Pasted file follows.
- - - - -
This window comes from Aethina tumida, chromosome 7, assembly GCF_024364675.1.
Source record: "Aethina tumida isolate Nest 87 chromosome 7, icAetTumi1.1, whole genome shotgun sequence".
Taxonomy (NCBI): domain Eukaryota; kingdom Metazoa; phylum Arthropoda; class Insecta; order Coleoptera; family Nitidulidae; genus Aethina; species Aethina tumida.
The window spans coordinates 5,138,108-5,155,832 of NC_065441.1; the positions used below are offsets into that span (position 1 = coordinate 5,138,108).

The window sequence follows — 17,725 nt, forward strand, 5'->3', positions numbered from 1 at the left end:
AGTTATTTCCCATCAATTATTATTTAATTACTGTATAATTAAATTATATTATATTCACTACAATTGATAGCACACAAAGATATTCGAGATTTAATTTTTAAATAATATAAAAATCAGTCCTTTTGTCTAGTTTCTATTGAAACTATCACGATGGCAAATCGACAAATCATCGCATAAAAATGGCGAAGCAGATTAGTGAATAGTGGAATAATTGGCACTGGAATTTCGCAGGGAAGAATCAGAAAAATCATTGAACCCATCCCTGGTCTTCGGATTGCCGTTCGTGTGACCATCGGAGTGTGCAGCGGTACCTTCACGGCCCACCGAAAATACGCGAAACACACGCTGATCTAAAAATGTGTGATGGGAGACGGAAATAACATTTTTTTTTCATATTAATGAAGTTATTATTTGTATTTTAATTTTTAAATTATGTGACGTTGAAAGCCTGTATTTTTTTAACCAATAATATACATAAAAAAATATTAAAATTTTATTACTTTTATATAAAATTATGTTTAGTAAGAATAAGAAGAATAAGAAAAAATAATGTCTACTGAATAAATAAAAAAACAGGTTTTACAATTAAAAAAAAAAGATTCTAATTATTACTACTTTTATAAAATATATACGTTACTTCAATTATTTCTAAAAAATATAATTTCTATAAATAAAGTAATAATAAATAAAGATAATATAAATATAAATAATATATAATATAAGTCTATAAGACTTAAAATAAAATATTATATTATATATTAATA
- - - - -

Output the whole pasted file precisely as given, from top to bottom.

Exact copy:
This window comes from Aethina tumida, chromosome 7, assembly GCF_024364675.1.
Source record: "Aethina tumida isolate Nest 87 chromosome 7, icAetTumi1.1, whole genome shotgun sequence".
Taxonomy (NCBI): domain Eukaryota; kingdom Metazoa; phylum Arthropoda; class Insecta; order Coleoptera; family Nitidulidae; genus Aethina; species Aethina tumida.
The window spans coordinates 5,138,108-5,155,832 of NC_065441.1; the positions used below are offsets into that span (position 1 = coordinate 5,138,108).

The window sequence follows — 17,725 nt, forward strand, 5'->3', positions numbered from 1 at the left end:
AGTTATTTCCCATCAATTATTATTTAATTACTGTATAATTAAATTATATTATATTCACTACAATTGATAGCACACAAAGATATTCGAGATTTAATTTTTAAATAATATAAAAATCAGTCCTTTTGTCTAGTTTCTATTGAAACTATCACGATGGCAAATCGACAAATCATCGCATAAAAATGGCGAAGCAGATTAGTGAATAGTGGAATAATTGGCACTGGAATTTCGCAGGGAAGAATCAGAAAAATCATTGAACCCATCCCTGGTCTTCGGATTGCCGTTCGTGTGACCATCGGAGTGTGCAGCGGTACCTTCACGGCCCACCGAAAATACGCGAAACACACGCTGATCTAAAAATGTGTGATGGGAGACGGAAATAACATTTTTTTTTCATATTAATGAAGTTATTATTTGTATTTTAATTTTTAAATTATGTGACGTTGAAAGCCTGTATTTTTTTAACCAATAATATACATAAAAAAATATTAAAATTTTATTACTTTTATATAAAATTATGTTTAGTAAGAATAAGAAGAATAAGAAAAAATAATGTCTACTGAATAAATAAAAAAACAGGTTTTACAATTAAAAAAAAAAGATTCTAATTATTACTACTTTTATAAAATATATACGTTACTTCAATTATTTCTAAAAAATATAATTTCTATAAATAAAGTAATAATAAATAAAGATAATATAAATATAAATAATATATAATATAAGTCTATAAGACTTAAAATAAAATATTATATTATATATTAATA